Roy Kramer sits in his home in tiny Vonore, Tenn., where he can look out at the changing landscape of college athletics from the safe distance of retirement. The last SEC commissioner to participate in conference expansion laughs when asked if he's glad he will not be involved in the next round.
"It's a lot different today," said Kramer, who ran the SEC from 1990-2002 and oversaw the league's additions of South Carolina and Arkansas in 1990.
Kramer also is credited with creating the Bowl Championship Series, which led to the now-common term "BCS conference." That was a huge change in the landscape - and Kramer sees another one brewing.
Super conferences of 16 teams each. The dissolution of one or two established BCS conferences. Teams switching from the ACC to the SEC. Kramer could see any or all of that happening.
"It's kind of like the hot-stove league in the baseball offseason," he said this week. "You're just going to have to wait and see. It's obviously a domino thing, and it all depends on where they end up."
When the dominoes do fall, the result could be a massive realignment, or just a few of the six BCS leagues adding teams. The SEC could gain as many as four teams, or it could stand pat. It all could happen in the next six months, or it could take longer than a year.
The reasons for any movement vary, with public perception often being off base. Competitive balance is a factor, but it's mostly about money.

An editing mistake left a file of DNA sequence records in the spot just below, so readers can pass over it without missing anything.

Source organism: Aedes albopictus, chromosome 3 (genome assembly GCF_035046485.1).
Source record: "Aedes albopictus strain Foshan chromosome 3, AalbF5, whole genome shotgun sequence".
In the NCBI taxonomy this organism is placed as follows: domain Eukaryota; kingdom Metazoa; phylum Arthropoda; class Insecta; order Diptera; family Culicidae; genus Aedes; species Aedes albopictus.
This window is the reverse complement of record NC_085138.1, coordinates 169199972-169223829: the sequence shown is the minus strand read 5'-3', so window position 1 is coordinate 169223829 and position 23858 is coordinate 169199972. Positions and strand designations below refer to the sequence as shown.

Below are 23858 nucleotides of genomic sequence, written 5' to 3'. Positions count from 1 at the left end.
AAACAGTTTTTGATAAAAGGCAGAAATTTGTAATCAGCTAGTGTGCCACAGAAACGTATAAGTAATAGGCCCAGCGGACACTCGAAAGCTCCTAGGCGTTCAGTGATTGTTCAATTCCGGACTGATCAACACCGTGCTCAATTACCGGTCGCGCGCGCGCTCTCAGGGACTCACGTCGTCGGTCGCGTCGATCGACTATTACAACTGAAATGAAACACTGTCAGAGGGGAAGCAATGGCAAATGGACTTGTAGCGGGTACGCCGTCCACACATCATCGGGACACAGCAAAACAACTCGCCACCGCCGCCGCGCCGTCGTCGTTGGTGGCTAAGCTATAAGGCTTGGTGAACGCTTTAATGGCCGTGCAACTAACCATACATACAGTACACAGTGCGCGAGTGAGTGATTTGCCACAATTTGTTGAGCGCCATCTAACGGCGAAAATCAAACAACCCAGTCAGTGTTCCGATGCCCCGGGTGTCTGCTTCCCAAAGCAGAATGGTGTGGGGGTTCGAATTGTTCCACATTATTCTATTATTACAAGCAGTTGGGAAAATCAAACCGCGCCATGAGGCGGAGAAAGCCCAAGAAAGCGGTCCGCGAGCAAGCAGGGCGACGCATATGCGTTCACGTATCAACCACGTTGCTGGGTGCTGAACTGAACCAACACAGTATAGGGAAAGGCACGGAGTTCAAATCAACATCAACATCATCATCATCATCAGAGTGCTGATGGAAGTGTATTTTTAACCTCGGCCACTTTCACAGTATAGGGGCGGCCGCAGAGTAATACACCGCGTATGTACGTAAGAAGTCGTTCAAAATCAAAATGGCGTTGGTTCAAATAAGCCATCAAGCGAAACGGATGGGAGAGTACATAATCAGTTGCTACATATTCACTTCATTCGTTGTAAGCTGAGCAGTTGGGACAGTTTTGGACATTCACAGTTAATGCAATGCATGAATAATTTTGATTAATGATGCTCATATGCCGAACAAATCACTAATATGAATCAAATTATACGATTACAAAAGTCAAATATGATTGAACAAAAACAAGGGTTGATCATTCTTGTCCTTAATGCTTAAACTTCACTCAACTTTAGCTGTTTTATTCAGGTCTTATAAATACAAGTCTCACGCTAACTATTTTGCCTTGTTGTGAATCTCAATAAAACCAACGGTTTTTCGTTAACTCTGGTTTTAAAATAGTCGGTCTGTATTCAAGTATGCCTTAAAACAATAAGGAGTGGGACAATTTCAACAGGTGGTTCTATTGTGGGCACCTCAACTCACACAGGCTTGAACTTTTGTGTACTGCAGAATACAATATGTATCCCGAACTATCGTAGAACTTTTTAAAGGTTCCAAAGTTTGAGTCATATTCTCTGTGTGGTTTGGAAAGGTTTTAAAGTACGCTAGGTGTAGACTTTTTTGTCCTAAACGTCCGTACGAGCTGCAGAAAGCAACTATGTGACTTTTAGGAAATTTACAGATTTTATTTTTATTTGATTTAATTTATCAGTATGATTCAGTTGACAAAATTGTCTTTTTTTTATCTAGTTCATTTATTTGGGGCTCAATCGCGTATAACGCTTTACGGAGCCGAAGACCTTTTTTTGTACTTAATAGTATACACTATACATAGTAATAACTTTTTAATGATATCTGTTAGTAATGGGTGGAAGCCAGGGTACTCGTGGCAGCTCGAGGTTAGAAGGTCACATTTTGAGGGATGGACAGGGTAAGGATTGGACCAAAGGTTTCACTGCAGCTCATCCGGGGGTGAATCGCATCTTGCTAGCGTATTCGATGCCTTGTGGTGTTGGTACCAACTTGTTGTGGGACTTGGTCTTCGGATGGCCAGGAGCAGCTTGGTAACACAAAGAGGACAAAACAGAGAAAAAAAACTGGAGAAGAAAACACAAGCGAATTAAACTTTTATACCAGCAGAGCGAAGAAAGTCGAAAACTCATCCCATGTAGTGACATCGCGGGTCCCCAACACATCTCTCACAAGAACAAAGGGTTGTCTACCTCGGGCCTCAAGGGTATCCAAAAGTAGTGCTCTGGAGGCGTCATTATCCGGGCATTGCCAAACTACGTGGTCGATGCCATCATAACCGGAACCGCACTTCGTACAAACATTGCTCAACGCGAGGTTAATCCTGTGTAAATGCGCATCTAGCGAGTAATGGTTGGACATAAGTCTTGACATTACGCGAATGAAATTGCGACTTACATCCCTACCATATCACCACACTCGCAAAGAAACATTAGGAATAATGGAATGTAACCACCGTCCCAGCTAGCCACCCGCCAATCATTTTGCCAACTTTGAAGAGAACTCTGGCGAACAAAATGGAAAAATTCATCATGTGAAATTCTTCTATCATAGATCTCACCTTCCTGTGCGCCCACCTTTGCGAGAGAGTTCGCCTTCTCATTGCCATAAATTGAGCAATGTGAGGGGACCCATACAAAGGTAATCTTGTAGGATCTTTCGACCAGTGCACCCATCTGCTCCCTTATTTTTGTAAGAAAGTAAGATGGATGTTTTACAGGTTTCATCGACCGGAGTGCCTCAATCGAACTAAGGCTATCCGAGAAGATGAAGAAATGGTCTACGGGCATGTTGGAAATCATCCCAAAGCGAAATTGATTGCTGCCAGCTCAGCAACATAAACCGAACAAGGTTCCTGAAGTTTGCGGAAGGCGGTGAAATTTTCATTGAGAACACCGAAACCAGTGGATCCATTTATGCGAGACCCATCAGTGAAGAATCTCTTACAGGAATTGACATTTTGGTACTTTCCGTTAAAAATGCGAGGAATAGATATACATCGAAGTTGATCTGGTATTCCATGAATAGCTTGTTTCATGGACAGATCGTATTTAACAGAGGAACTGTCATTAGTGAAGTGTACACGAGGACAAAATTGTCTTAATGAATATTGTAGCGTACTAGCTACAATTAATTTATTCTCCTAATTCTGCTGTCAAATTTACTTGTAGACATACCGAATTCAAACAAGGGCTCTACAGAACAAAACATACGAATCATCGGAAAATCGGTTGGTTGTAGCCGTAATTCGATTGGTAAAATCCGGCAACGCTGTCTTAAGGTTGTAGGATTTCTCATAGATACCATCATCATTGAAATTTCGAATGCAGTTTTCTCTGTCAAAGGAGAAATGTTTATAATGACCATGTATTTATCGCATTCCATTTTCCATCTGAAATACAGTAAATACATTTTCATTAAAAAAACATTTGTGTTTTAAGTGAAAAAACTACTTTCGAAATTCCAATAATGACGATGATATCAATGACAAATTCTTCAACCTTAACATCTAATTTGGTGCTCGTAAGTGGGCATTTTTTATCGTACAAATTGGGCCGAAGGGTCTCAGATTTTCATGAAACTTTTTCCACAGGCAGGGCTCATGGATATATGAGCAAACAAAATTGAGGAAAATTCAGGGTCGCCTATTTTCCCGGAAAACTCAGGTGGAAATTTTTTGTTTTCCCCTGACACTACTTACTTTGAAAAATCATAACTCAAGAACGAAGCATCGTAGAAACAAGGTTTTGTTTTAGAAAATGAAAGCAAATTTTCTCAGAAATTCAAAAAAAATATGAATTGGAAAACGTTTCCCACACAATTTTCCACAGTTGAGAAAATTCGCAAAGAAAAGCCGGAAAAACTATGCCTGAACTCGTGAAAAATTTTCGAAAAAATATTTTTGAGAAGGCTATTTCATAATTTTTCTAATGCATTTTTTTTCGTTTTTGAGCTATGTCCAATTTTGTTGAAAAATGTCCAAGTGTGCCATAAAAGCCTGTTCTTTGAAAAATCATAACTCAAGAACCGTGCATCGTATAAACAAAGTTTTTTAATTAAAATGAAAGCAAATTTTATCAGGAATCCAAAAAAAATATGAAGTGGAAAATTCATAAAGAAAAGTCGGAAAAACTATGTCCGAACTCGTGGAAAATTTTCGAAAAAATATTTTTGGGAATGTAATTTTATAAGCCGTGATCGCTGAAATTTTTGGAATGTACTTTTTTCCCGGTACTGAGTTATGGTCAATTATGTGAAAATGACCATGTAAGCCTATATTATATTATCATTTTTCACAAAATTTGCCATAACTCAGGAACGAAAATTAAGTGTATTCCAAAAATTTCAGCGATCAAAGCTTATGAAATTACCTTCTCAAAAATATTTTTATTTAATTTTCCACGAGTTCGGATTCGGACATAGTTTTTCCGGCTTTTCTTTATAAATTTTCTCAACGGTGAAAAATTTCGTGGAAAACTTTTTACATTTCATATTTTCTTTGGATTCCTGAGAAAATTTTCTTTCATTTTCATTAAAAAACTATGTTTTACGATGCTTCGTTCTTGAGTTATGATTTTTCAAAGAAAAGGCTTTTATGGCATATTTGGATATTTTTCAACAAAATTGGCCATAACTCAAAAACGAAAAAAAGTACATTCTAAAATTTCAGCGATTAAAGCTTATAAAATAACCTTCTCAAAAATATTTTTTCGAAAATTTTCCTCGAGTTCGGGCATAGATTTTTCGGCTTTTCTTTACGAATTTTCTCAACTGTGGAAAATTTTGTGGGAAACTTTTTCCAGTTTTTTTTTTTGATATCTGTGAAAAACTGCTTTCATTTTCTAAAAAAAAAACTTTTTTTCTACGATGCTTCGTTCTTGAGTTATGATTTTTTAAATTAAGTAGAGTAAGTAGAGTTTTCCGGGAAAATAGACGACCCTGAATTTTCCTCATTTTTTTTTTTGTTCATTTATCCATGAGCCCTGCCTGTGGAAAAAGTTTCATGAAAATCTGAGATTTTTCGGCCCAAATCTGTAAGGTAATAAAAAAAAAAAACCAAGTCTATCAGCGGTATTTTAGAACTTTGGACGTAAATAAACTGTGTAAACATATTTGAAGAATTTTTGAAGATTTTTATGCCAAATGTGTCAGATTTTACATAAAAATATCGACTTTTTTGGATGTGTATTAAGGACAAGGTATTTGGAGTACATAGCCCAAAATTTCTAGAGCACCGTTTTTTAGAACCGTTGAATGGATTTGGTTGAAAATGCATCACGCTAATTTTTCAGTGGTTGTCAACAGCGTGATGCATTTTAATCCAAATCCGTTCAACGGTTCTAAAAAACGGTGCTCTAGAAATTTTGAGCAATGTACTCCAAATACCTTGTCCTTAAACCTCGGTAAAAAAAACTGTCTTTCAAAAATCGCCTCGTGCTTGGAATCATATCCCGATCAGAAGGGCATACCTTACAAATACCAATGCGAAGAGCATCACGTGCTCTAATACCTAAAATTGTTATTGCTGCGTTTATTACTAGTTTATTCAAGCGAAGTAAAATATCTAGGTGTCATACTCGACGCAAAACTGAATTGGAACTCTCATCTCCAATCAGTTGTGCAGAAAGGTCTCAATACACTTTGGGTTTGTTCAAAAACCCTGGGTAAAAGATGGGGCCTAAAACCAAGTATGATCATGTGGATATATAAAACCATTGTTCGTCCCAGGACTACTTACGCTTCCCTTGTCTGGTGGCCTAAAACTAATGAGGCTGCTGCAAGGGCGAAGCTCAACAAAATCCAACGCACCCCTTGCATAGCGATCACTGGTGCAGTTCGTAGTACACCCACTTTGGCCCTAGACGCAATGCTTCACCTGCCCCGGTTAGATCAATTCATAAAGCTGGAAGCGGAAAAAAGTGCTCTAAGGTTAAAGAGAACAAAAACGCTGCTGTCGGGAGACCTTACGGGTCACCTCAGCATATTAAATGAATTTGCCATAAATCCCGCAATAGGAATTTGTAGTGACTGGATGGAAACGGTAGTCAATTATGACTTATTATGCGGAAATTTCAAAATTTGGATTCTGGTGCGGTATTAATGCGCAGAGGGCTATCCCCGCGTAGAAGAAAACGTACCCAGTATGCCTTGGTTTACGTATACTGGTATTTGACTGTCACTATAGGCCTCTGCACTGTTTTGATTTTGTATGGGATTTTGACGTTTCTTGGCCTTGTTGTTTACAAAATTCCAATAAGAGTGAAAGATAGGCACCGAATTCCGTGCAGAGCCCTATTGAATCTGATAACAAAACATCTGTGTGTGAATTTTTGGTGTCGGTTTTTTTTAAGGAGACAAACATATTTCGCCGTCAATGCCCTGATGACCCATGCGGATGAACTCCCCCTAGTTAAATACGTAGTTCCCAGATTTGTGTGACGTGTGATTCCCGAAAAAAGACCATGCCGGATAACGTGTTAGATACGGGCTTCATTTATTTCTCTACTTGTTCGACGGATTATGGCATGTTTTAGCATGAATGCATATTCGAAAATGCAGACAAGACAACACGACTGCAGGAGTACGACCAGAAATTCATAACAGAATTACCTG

The only thing that seems certain is that the first domino will be played by the Big Ten.
Since it added Penn State in 1991, the Big Ten has consisted of 11 teams, one short of the required number to hold a lucrative football championship game. But with conference teams - most often Ohio State - playing in the BCS Championship Game recently without having to win a league title game to get there - unlike the SEC and Big 12 - member schools were content staying at 11.
But in 2007 the league created its own television network - and the opportunity to make more money. With cable subscriber fees rising, it became increasingly beneficial for the Big Ten Network to be seen in as many homes as possible.
The league could add to its viewership substantially by adding Notre Dame, but the Fighting Irish remain steadfast in retaining their independent status for football. So another option for the Big Ten would be to gobble up a few schools located in big markets that are widely followed, such as Pittsburgh, Rutgers, Missouri and Syracuse.
"Obviously, the Big Ten wouldn't be entertaining something like this unless they feel like they needed to," South Carolina athletics director Eric Hyman said. "It just depends on what comes out in the wash. It could have some significant ramifications on a lot of schools, a lot of teams and a lot of conferences. The ramifications could be seismic."
The Big Ten's announcement that it was considering expansion already has had one effect: The Pac-10, two short of the 12 teams needed to hold a football title game, announced it was was considering expansion. Colorado, Utah and BYU have been mentioned as candidates.
"I think the Big Ten and probably the Pac-10 are probably driving the train," said Georgia Tech football coach Paul Johnson, whose school has been mentioned as a candidate to leave the ACC for a new conference. "So whatever happens, I think probably a lot of people are trying to be proactive."